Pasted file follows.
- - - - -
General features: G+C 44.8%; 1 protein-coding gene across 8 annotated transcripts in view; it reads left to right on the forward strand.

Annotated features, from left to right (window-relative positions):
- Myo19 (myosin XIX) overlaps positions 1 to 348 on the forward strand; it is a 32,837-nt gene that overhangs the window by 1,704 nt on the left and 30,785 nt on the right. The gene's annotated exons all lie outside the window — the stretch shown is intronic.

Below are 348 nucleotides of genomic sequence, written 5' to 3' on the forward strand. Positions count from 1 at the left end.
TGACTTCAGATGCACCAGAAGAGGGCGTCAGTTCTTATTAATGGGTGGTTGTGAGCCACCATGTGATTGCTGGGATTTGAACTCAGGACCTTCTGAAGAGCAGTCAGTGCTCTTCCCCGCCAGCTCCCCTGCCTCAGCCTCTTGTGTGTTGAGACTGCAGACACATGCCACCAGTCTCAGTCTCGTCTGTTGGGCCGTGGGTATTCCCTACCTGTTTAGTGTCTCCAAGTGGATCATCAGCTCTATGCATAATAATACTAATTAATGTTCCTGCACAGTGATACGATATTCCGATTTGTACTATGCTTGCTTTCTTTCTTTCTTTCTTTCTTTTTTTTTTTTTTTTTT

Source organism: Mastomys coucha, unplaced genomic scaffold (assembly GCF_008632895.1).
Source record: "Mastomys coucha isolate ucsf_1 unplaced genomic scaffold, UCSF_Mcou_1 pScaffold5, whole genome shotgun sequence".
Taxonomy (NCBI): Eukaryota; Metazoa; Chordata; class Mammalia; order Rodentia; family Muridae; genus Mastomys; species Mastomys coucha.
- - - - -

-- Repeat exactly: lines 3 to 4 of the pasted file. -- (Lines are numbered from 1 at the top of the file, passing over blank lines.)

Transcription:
- Myo19 (myosin XIX) overlaps positions 1 to 348 on the forward strand; it is a 32,837-nt gene that overhangs the window by 1,704 nt on the left and 30,785 nt on the right. The gene's annotated exons all lie outside the window — the stretch shown is intronic.

Below are 348 nucleotides of genomic sequence, written 5' to 3' on the forward strand. Positions count from 1 at the left end.